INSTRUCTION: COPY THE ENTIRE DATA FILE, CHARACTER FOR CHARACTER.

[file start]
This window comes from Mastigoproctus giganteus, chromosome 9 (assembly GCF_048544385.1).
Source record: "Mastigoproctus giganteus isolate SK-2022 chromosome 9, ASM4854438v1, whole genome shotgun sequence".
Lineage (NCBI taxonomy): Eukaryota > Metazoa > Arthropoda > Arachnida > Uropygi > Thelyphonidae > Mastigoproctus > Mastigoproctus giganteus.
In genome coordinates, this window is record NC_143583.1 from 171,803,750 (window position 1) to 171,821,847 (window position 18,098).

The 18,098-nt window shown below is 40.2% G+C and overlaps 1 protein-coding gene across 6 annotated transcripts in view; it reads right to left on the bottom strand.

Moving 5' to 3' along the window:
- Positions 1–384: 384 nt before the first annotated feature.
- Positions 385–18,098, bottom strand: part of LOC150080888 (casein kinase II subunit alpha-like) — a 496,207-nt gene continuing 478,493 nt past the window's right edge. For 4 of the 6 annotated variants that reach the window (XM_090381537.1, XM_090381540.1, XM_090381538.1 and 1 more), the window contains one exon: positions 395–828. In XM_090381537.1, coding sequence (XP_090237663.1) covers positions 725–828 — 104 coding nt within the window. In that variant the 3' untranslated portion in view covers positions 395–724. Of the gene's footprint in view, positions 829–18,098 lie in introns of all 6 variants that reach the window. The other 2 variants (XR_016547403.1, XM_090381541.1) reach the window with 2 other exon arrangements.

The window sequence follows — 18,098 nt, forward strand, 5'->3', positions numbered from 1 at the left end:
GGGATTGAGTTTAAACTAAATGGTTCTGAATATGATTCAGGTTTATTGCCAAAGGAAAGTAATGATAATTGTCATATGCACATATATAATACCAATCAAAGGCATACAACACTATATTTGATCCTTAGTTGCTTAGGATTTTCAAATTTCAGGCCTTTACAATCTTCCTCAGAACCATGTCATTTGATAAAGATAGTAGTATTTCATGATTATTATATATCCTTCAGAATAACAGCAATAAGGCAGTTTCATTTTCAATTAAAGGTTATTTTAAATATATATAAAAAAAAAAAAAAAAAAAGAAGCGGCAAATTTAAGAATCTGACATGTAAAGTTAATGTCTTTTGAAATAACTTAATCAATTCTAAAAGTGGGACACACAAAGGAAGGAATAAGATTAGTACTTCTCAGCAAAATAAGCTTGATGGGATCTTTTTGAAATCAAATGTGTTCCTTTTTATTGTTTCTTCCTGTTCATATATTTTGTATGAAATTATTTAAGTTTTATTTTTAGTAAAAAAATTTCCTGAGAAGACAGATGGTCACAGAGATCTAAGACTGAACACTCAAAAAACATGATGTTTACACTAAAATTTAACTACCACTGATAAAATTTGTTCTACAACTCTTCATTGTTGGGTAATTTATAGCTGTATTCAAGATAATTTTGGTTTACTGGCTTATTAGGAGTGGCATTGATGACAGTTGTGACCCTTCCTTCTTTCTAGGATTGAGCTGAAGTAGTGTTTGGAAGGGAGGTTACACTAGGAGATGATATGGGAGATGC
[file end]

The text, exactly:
This window comes from Mastigoproctus giganteus, chromosome 9 (assembly GCF_048544385.1).
Source record: "Mastigoproctus giganteus isolate SK-2022 chromosome 9, ASM4854438v1, whole genome shotgun sequence".
Lineage (NCBI taxonomy): Eukaryota > Metazoa > Arthropoda > Arachnida > Uropygi > Thelyphonidae > Mastigoproctus > Mastigoproctus giganteus.
In genome coordinates, this window is record NC_143583.1 from 171,803,750 (window position 1) to 171,821,847 (window position 18,098).

The 18,098-nt window shown below is 40.2% G+C and overlaps 1 protein-coding gene across 6 annotated transcripts in view; it reads right to left on the bottom strand.

Moving 5' to 3' along the window:
- Positions 1–384: 384 nt before the first annotated feature.
- Positions 385–18,098, bottom strand: part of LOC150080888 (casein kinase II subunit alpha-like) — a 496,207-nt gene continuing 478,493 nt past the window's right edge. For 4 of the 6 annotated variants that reach the window (XM_090381537.1, XM_090381540.1, XM_090381538.1 and 1 more), the window contains one exon: positions 395–828. In XM_090381537.1, coding sequence (XP_090237663.1) covers positions 725–828 — 104 coding nt within the window. In that variant the 3' untranslated portion in view covers positions 395–724. Of the gene's footprint in view, positions 829–18,098 lie in introns of all 6 variants that reach the window. The other 2 variants (XR_016547403.1, XM_090381541.1) reach the window with 2 other exon arrangements.

The window sequence follows — 18,098 nt, forward strand, 5'->3', positions numbered from 1 at the left end:
GGGATTGAGTTTAAACTAAATGGTTCTGAATATGATTCAGGTTTATTGCCAAAGGAAAGTAATGATAATTGTCATATGCACATATATAATACCAATCAAAGGCATACAACACTATATTTGATCCTTAGTTGCTTAGGATTTTCAAATTTCAGGCCTTTACAATCTTCCTCAGAACCATGTCATTTGATAAAGATAGTAGTATTTCATGATTATTATATATCCTTCAGAATAACAGCAATAAGGCAGTTTCATTTTCAATTAAAGGTTATTTTAAATATATATAAAAAAAAAAAAAAAAAAAGAAGCGGCAAATTTAAGAATCTGACATGTAAAGTTAATGTCTTTTGAAATAACTTAATCAATTCTAAAAGTGGGACACACAAAGGAAGGAATAAGATTAGTACTTCTCAGCAAAATAAGCTTGATGGGATCTTTTTGAAATCAAATGTGTTCCTTTTTATTGTTTCTTCCTGTTCATATATTTTGTATGAAATTATTTAAGTTTTATTTTTAGTAAAAAAATTTCCTGAGAAGACAGATGGTCACAGAGATCTAAGACTGAACACTCAAAAAACATGATGTTTACACTAAAATTTAACTACCACTGATAAAATTTGTTCTACAACTCTTCATTGTTGGGTAATTTATAGCTGTATTCAAGATAATTTTGGTTTACTGGCTTATTAGGAGTGGCATTGATGACAGTTGTGACCCTTCCTTCTTTCTAGGATTGAGCTGAAGTAGTGTTTGGAAGGGAGGTTACACTAGGAGATGATATGGGAGATGC